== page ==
6 a.m. CDT, Monday, Oct. 20, 2003
Expedition 7 Crew
International Space Station Status Report #03-54
The International Space Station’s newest crew of Expedition 8 Commander Mike Foale and Flight Engineer Alexander Kaleri officially boarded the complex when hatches between its Soyuz spacecraft swung open at 5:19 a.m. CDT ( 1019 GMT, 2:19 p.m. Moscow time). They were joined by visiting researcher, European Space Agency astronaut Pedro Duque.
Greeting them on the station were Expedition 7 Commander Yuri Malenchenko and NASA ISS Science Officer Ed Lu, who are 177 days into their six months in space. The two crews will conduct eight days of joint operations and research before Expedition 7 and Duque return home on October 27.
Among those observing the on orbit arrival of Expedition 8 to the station were NASA Associate Administrator for Space Flight William Readdy and International Space Station Program Manager William Gerstenmaier. Both talked to the five station crew members delivering best wishes for the mission.
The plan for the two crews includes eight days of handover activities and scientific experiments carried out by Duque for Spanish and other European scientists under a commercial contract between ESA and the Russian Aviation and Space Agency.
After lunch, the new crewmembers will receive a safety briefing from Malenchenko and Lu and install a seat liner for Duque in the Soyuz earmarked for landing Oct. 27 (U.S. time) and then begin setting up a host of Duque’s equipment previously launched on Russian Progress resupply spacecraft.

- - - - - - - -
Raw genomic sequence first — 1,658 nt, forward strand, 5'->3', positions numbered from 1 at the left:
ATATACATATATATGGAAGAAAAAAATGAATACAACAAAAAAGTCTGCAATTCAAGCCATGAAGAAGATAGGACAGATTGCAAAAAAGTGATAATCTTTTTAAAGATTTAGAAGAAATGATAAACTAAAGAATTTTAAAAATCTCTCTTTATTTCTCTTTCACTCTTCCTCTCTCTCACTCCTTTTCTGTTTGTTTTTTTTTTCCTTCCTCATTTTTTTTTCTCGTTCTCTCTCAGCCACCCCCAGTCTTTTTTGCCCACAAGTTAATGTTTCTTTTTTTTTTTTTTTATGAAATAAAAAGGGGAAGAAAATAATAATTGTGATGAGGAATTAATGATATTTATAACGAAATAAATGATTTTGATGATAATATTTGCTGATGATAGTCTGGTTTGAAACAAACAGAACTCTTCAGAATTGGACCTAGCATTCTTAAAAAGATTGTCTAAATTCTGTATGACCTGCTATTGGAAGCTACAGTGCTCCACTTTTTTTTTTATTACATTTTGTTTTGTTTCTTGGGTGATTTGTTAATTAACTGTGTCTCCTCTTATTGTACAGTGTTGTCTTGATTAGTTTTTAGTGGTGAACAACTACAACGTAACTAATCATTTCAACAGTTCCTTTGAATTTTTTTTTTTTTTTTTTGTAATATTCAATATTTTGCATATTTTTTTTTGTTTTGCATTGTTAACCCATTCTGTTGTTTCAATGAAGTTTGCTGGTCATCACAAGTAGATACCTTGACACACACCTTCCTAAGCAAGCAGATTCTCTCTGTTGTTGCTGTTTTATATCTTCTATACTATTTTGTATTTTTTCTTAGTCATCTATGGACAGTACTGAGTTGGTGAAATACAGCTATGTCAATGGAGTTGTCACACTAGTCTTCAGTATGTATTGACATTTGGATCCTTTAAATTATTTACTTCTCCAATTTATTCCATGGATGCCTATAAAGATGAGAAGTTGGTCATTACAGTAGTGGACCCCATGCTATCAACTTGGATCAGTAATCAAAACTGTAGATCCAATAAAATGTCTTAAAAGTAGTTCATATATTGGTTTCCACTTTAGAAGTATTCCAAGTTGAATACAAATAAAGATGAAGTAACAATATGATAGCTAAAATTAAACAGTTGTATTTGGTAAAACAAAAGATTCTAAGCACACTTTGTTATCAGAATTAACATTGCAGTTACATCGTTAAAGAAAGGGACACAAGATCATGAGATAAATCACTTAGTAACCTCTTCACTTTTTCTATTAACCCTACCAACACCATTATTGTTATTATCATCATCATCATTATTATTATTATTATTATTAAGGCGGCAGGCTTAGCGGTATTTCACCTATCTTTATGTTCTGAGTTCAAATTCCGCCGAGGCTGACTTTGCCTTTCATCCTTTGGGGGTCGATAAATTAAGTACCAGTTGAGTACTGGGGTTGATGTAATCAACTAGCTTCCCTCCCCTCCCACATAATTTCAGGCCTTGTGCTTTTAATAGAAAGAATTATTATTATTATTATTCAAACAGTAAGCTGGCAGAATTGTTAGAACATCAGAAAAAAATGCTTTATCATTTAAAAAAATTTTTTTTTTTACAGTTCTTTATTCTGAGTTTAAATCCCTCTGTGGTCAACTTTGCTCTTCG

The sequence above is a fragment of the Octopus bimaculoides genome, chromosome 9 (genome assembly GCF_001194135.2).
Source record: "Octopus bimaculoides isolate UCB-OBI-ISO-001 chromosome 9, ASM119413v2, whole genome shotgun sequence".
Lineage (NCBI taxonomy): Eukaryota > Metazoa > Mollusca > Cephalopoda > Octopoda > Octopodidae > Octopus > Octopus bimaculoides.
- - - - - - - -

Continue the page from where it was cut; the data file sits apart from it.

The crews are scheduled to go to bed about 3 p.m. CDT today and wake up at midnight to begin their first full day of joint operations. Expedition 8 officially will take control of Station operations October 27 when Malenchenko, Lu and Duque close the hatches between their returning Soyuz and the station. Foale and Kaleri will remain on board until late April 2004.
Information on the crew's activities aboard the Space Station, future launch dates, as well as Station sighting opportunities from anywhere on the Earth, is available on the Internet at: http://spaceflight.nasa.gov/
Details on Station science operations can be found on an Internet site administered by the Payload Operations Center at NASA's Marshall Space Flight Center in Huntsville, Ala., at: http://scipoc.msfc.nasa.gov/
The next ISS status report will be issued on Friday, Oct. 24, or earlier, if events warrant.
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